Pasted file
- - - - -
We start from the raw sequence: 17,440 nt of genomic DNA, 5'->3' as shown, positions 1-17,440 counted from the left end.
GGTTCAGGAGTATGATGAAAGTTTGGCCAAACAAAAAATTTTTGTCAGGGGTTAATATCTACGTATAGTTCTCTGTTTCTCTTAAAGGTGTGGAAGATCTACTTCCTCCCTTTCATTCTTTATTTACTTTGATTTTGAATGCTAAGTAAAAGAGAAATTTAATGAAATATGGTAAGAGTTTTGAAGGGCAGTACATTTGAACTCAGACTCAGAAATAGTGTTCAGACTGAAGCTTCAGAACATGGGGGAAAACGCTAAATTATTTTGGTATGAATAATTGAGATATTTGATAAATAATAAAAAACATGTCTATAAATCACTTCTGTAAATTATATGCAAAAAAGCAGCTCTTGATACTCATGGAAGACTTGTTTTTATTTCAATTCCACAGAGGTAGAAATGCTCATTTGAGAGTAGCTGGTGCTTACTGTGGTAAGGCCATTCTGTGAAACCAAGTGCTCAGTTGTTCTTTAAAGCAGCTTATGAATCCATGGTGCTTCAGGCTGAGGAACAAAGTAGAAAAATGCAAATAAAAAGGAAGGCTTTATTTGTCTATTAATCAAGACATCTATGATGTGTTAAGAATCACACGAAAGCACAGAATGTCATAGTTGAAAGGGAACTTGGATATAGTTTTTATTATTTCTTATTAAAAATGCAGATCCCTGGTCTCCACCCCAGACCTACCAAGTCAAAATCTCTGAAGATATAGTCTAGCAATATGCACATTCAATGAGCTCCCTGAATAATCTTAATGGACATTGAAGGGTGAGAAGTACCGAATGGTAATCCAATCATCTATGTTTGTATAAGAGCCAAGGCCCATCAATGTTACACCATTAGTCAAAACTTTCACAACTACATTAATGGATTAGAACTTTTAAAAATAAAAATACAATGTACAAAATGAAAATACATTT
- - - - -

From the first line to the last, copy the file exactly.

We start from the raw sequence: 17,440 nt of genomic DNA, 5'->3' as shown, positions 1-17,440 counted from the left end.
GGTTCAGGAGTATGATGAAAGTTTGGCCAAACAAAAAATTTTTGTCAGGGGTTAATATCTACGTATAGTTCTCTGTTTCTCTTAAAGGTGTGGAAGATCTACTTCCTCCCTTTCATTCTTTATTTACTTTGATTTTGAATGCTAAGTAAAAGAGAAATTTAATGAAATATGGTAAGAGTTTTGAAGGGCAGTACATTTGAACTCAGACTCAGAAATAGTGTTCAGACTGAAGCTTCAGAACATGGGGGAAAACGCTAAATTATTTTGGTATGAATAATTGAGATATTTGATAAATAATAAAAAACATGTCTATAAATCACTTCTGTAAATTATATGCAAAAAAGCAGCTCTTGATACTCATGGAAGACTTGTTTTTATTTCAATTCCACAGAGGTAGAAATGCTCATTTGAGAGTAGCTGGTGCTTACTGTGGTAAGGCCATTCTGTGAAACCAAGTGCTCAGTTGTTCTTTAAAGCAGCTTATGAATCCATGGTGCTTCAGGCTGAGGAACAAAGTAGAAAAATGCAAATAAAAAGGAAGGCTTTATTTGTCTATTAATCAAGACATCTATGATGTGTTAAGAATCACACGAAAGCACAGAATGTCATAGTTGAAAGGGAACTTGGATATAGTTTTTATTATTTCTTATTAAAAATGCAGATCCCTGGTCTCCACCCCAGACCTACCAAGTCAAAATCTCTGAAGATATAGTCTAGCAATATGCACATTCAATGAGCTCCCTGAATAATCTTAATGGACATTGAAGGGTGAGAAGTACCGAATGGTAATCCAATCATCTATGTTTGTATAAGAGCCAAGGCCCATCAATGTTACACCATTAGTCAAAACTTTCACAACTACATTAATGGATTAGAACTTTTAAAAATAAAAATACAATGTACAAAATGAAAATACATTT